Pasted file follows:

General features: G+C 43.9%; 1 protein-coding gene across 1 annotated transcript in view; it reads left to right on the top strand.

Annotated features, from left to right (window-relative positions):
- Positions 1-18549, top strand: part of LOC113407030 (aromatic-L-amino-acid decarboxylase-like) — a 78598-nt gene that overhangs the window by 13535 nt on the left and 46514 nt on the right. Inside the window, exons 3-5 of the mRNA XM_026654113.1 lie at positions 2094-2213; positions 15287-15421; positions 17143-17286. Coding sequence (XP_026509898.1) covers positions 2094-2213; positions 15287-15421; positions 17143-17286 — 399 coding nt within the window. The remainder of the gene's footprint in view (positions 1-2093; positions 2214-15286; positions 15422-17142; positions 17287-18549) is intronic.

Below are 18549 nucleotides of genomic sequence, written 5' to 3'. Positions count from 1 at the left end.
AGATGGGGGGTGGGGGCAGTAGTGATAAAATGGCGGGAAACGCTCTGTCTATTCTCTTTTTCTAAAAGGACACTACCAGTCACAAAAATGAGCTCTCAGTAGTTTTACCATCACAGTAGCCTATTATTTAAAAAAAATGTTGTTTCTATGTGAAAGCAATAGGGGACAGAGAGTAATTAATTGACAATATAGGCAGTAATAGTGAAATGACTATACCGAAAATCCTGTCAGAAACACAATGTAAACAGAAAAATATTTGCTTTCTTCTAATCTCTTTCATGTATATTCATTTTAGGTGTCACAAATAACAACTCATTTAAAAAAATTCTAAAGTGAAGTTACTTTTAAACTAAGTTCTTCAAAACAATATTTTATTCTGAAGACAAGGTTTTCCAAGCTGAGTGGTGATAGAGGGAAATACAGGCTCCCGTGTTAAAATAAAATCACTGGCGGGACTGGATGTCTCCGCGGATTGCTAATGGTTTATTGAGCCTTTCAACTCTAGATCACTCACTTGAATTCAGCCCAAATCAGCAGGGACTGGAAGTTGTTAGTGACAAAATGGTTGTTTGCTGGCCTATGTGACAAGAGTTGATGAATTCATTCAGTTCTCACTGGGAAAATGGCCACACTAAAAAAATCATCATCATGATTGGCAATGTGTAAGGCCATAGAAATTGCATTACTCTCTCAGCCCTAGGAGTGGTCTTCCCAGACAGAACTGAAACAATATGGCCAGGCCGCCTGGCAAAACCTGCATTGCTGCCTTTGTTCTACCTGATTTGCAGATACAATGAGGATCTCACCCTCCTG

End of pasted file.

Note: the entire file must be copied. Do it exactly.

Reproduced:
General features: G+C 43.9%; 1 protein-coding gene across 1 annotated transcript in view; it reads left to right on the top strand.

Annotated features, from left to right (window-relative positions):
- Positions 1-18549, top strand: part of LOC113407030 (aromatic-L-amino-acid decarboxylase-like) — a 78598-nt gene that overhangs the window by 13535 nt on the left and 46514 nt on the right. Inside the window, exons 3-5 of the mRNA XM_026654113.1 lie at positions 2094-2213; positions 15287-15421; positions 17143-17286. Coding sequence (XP_026509898.1) covers positions 2094-2213; positions 15287-15421; positions 17143-17286 — 399 coding nt within the window. The remainder of the gene's footprint in view (positions 1-2093; positions 2214-15286; positions 15422-17142; positions 17287-18549) is intronic.

Below are 18549 nucleotides of genomic sequence, written 5' to 3'. Positions count from 1 at the left end.
AGATGGGGGGTGGGGGCAGTAGTGATAAAATGGCGGGAAACGCTCTGTCTATTCTCTTTTTCTAAAAGGACACTACCAGTCACAAAAATGAGCTCTCAGTAGTTTTACCATCACAGTAGCCTATTATTTAAAAAAAATGTTGTTTCTATGTGAAAGCAATAGGGGACAGAGAGTAATTAATTGACAATATAGGCAGTAATAGTGAAATGACTATACCGAAAATCCTGTCAGAAACACAATGTAAACAGAAAAATATTTGCTTTCTTCTAATCTCTTTCATGTATATTCATTTTAGGTGTCACAAATAACAACTCATTTAAAAAAATTCTAAAGTGAAGTTACTTTTAAACTAAGTTCTTCAAAACAATATTTTATTCTGAAGACAAGGTTTTCCAAGCTGAGTGGTGATAGAGGGAAATACAGGCTCCCGTGTTAAAATAAAATCACTGGCGGGACTGGATGTCTCCGCGGATTGCTAATGGTTTATTGAGCCTTTCAACTCTAGATCACTCACTTGAATTCAGCCCAAATCAGCAGGGACTGGAAGTTGTTAGTGACAAAATGGTTGTTTGCTGGCCTATGTGACAAGAGTTGATGAATTCATTCAGTTCTCACTGGGAAAATGGCCACACTAAAAAAATCATCATCATGATTGGCAATGTGTAAGGCCATAGAAATTGCATTACTCTCTCAGCCCTAGGAGTGGTCTTCCCAGACAGAACTGAAACAATATGGCCAGGCCGCCTGGCAAAACCTGCATTGCTGCCTTTGTTCTACCTGATTTGCAGATACAATGAGGATCTCACCCTCCTG